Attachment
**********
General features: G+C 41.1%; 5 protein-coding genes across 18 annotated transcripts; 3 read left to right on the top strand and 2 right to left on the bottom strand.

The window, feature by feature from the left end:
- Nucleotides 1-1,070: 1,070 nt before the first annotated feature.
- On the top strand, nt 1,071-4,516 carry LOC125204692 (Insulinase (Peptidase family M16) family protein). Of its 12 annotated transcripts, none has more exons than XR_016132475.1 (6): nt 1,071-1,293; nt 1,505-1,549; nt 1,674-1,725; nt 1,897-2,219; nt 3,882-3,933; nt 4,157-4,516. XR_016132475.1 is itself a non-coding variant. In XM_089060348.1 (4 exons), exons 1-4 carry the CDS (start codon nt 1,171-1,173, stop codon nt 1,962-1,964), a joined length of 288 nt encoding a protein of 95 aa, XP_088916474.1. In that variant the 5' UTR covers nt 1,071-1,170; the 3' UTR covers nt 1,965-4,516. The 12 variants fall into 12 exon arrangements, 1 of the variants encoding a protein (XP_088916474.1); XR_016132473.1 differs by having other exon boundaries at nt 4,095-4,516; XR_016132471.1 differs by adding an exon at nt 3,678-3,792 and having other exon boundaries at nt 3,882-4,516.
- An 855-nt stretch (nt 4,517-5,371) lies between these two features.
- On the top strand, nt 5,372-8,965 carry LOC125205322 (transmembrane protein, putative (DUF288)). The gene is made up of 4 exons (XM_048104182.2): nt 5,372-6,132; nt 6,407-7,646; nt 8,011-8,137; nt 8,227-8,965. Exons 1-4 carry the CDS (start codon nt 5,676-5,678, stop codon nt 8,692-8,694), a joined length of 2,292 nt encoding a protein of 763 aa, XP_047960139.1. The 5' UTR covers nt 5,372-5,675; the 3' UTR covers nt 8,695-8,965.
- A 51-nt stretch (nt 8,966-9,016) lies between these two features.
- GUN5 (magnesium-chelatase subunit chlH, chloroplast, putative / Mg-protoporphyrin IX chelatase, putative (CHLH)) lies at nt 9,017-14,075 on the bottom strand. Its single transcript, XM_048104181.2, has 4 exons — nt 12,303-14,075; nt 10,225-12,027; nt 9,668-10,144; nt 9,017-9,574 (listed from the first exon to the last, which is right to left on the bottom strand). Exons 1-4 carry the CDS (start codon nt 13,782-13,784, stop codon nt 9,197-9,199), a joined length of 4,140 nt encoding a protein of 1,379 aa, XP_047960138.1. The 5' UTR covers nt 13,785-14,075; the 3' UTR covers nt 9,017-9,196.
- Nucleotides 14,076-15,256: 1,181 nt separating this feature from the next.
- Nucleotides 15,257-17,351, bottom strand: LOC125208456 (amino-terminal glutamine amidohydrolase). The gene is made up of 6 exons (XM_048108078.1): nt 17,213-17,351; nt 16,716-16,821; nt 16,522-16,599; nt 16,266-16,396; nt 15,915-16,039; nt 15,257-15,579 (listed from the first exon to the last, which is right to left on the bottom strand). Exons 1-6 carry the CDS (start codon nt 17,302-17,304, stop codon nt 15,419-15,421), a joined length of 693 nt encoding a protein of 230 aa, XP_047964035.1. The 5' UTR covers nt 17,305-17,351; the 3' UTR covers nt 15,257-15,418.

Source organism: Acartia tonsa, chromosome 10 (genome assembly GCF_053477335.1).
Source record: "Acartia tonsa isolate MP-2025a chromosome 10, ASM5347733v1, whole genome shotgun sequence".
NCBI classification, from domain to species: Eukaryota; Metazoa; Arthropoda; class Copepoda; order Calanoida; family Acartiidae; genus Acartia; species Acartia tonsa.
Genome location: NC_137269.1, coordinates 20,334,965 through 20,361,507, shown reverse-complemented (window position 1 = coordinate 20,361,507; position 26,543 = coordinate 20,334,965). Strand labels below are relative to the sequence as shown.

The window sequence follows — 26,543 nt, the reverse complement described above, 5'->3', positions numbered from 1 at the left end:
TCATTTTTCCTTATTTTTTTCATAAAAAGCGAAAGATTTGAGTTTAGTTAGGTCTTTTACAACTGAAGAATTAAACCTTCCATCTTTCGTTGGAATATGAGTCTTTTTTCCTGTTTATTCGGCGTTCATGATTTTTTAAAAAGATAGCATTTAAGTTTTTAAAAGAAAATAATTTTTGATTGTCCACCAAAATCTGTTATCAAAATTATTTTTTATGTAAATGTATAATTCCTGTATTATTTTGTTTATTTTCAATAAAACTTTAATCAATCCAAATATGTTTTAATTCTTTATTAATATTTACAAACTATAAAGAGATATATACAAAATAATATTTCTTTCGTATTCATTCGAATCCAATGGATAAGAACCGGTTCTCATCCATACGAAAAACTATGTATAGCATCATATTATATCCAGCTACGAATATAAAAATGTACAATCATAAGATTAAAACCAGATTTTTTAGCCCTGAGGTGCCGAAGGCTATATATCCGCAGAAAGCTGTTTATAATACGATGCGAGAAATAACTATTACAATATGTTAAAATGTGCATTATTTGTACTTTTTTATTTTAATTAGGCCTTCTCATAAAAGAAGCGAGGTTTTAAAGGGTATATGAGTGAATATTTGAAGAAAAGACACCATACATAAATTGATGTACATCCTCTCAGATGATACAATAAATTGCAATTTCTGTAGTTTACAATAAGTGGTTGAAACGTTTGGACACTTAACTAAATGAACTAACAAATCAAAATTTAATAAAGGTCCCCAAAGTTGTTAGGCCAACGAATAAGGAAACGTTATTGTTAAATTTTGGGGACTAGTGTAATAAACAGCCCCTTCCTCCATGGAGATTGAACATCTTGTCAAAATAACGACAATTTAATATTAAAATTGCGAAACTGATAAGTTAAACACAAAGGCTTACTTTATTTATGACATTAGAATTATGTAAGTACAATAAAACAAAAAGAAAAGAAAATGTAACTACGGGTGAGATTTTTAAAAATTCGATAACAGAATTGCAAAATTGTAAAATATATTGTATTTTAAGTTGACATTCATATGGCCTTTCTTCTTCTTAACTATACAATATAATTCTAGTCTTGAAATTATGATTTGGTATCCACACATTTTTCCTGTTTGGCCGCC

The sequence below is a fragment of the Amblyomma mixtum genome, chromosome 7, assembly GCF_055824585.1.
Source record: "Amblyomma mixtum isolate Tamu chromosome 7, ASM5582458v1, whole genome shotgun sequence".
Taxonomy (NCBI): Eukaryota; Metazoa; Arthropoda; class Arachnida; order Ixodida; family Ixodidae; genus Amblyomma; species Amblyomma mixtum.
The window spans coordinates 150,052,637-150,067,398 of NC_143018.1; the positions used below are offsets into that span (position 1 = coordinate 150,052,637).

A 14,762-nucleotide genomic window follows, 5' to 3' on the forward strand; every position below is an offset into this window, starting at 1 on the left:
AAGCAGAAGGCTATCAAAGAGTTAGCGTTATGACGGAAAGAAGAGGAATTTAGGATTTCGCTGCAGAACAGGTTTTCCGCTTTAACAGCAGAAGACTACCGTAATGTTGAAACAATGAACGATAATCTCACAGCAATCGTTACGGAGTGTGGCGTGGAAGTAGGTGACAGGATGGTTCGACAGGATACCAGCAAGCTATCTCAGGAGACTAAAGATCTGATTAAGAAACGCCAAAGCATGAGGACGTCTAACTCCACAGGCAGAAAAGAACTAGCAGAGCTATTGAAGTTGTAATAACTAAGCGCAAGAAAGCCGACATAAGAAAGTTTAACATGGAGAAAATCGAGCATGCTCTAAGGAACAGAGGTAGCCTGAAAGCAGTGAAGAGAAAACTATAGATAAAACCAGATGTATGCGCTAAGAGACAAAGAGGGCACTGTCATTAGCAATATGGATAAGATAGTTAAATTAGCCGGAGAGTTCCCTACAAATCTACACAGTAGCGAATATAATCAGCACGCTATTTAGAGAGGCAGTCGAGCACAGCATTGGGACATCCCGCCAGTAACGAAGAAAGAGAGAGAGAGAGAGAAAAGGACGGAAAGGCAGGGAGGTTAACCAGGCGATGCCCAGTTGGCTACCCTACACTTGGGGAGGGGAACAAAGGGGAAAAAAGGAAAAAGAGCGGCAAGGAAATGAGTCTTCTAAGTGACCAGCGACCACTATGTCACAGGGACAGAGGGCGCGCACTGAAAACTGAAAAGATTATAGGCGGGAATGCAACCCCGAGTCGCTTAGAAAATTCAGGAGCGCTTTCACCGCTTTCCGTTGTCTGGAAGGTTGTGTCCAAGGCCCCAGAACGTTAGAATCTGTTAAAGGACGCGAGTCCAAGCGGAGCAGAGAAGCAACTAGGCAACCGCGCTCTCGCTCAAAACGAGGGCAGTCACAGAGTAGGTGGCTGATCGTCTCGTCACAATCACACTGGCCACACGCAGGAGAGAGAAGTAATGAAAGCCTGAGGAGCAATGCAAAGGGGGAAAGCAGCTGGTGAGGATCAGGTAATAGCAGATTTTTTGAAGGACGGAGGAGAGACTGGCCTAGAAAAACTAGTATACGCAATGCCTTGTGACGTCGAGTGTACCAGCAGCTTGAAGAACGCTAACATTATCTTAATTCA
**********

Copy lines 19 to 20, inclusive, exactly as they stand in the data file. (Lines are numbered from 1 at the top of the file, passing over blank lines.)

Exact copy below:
Taxonomy (NCBI): Eukaryota; Metazoa; Arthropoda; class Arachnida; order Ixodida; family Ixodidae; genus Amblyomma; species Amblyomma mixtum.
The window spans coordinates 150,052,637-150,067,398 of NC_143018.1; the positions used below are offsets into that span (position 1 = coordinate 150,052,637).